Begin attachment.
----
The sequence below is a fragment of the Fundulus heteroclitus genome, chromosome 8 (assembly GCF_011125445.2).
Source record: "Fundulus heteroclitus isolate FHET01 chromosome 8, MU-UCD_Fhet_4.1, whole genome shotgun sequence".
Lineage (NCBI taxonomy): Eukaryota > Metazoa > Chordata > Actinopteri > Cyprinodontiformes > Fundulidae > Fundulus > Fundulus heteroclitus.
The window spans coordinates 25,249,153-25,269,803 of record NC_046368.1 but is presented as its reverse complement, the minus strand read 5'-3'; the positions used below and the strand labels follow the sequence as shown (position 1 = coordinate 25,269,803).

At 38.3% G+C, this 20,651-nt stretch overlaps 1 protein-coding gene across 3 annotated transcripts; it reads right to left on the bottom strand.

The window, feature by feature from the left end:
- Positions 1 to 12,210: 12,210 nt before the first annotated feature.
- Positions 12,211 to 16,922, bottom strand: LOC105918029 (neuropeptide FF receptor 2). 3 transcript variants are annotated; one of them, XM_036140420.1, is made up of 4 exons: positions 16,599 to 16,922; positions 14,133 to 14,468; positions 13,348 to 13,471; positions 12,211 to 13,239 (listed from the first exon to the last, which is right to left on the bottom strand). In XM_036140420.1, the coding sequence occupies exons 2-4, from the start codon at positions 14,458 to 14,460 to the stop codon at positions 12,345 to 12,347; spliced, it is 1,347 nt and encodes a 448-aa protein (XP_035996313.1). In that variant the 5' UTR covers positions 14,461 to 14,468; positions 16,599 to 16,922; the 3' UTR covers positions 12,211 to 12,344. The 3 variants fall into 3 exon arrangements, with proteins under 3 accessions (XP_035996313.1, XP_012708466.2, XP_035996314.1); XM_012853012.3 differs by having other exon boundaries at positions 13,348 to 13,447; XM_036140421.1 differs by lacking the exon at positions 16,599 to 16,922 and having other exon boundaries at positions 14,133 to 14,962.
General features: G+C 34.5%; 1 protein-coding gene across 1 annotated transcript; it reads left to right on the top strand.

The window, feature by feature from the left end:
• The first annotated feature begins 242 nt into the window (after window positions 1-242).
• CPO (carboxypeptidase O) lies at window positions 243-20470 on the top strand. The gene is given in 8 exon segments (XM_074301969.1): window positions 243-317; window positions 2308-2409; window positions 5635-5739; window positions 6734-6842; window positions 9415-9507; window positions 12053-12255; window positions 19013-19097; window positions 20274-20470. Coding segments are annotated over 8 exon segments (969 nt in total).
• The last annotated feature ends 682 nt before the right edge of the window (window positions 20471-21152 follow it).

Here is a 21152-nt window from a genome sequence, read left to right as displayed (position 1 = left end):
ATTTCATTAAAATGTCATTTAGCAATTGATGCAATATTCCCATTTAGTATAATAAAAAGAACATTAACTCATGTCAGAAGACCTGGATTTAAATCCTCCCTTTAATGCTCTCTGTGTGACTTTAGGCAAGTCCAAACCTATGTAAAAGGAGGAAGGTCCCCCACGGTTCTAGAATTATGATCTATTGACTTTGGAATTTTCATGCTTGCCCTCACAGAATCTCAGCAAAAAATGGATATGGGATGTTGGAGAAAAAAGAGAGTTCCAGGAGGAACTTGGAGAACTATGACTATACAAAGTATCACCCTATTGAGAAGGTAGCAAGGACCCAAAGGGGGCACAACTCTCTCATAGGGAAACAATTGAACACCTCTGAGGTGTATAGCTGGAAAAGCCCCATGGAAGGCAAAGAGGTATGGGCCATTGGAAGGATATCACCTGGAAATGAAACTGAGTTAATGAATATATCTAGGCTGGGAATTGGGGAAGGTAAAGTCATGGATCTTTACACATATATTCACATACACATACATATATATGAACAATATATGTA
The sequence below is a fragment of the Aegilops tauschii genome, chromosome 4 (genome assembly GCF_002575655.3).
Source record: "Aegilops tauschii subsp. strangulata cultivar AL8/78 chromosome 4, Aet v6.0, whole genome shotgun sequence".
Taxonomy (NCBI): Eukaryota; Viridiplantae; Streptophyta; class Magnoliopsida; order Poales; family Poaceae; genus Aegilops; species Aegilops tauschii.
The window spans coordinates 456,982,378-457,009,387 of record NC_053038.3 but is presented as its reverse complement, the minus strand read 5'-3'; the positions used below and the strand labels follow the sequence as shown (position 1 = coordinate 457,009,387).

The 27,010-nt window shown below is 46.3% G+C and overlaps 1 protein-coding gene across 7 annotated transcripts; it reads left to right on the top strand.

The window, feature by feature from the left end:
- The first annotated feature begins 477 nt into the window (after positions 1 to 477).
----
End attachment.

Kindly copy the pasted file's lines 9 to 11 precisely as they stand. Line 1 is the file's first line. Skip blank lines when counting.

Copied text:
General features: G+C 34.5%; 1 protein-coding gene across 1 annotated transcript; it reads left to right on the top strand.

The window, feature by feature from the left end:
• The first annotated feature begins 242 nt into the window (after window positions 1-242).